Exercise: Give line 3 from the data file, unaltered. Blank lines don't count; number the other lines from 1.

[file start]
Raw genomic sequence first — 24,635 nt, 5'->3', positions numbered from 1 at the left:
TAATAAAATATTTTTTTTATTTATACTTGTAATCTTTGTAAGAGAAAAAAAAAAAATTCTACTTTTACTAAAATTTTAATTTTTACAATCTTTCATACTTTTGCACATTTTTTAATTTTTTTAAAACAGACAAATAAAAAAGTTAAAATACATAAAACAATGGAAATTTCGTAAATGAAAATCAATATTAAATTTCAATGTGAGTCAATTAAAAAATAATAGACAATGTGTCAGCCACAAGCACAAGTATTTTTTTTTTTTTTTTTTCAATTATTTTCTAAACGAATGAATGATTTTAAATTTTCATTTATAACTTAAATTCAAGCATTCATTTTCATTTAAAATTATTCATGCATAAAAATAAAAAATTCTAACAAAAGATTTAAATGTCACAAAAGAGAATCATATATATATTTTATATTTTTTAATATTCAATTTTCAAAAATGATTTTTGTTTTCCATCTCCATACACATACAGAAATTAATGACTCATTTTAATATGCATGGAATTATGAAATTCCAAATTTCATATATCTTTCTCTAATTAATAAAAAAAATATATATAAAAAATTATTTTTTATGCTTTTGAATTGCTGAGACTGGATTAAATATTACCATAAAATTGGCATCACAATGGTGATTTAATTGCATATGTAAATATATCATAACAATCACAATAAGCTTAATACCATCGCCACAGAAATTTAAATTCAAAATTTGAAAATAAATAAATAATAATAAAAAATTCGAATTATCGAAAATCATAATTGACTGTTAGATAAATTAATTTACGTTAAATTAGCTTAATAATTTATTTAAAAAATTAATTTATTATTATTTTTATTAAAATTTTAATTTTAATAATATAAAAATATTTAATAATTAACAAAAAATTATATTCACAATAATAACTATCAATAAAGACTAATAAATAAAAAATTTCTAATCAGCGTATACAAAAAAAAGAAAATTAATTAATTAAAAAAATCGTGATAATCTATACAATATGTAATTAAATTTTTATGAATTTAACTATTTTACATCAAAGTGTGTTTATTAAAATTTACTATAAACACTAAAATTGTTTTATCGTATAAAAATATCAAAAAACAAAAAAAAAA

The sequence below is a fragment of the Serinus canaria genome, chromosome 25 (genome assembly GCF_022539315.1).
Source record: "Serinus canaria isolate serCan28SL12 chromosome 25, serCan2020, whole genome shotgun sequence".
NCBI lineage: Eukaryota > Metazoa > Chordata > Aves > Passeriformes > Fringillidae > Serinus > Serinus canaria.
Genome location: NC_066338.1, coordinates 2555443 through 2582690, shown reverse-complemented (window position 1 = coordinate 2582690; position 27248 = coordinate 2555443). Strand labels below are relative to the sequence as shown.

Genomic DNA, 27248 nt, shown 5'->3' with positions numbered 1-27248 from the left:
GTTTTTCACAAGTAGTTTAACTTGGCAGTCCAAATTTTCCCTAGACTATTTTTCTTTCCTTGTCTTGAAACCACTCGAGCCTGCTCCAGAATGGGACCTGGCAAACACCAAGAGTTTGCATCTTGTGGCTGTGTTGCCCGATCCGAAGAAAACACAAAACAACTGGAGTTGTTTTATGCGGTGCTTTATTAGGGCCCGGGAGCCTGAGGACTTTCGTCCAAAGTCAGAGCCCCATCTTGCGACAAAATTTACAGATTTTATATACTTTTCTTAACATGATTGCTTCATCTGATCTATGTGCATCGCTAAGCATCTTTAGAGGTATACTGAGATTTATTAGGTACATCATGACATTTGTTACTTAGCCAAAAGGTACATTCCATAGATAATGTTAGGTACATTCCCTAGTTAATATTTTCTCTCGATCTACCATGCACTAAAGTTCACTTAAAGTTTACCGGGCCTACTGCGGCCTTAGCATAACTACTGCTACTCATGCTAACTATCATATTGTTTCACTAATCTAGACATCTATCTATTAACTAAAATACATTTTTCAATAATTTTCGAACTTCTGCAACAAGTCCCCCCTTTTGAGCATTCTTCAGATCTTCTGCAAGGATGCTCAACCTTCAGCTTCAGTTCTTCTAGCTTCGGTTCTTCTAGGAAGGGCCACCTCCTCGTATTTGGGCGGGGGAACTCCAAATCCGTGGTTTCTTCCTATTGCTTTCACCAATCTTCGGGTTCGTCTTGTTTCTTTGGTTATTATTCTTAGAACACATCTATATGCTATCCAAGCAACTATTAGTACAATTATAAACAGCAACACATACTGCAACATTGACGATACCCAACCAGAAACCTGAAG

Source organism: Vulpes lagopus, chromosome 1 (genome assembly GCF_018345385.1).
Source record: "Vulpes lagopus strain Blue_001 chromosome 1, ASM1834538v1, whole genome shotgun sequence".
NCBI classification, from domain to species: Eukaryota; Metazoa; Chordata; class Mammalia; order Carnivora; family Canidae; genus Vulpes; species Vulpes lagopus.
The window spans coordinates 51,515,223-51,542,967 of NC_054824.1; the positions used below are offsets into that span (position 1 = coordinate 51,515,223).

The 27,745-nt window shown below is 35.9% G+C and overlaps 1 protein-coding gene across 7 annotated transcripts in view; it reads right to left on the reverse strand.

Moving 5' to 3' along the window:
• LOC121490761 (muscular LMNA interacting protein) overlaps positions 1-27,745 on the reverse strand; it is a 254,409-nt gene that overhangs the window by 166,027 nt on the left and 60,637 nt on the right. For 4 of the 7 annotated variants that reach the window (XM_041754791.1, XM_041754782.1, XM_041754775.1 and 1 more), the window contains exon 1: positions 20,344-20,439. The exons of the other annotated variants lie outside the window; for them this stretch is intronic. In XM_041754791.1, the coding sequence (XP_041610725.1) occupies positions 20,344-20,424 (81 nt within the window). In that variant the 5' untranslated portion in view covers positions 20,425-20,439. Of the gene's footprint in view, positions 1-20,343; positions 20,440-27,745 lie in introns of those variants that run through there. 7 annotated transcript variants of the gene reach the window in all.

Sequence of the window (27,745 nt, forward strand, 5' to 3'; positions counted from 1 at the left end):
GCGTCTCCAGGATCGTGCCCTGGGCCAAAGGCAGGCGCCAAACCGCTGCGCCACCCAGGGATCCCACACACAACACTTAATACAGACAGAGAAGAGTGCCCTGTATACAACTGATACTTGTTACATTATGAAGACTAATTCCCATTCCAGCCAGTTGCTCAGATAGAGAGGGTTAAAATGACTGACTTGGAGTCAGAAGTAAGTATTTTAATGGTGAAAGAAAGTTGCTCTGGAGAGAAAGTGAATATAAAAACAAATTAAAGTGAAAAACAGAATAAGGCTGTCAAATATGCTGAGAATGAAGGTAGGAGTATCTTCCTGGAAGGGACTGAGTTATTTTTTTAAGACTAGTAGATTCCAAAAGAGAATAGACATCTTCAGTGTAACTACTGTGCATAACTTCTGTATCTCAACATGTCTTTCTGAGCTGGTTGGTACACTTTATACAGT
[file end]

The sequence below is a fragment of the Serinus canaria genome, chromosome 25 (genome assembly GCF_022539315.1).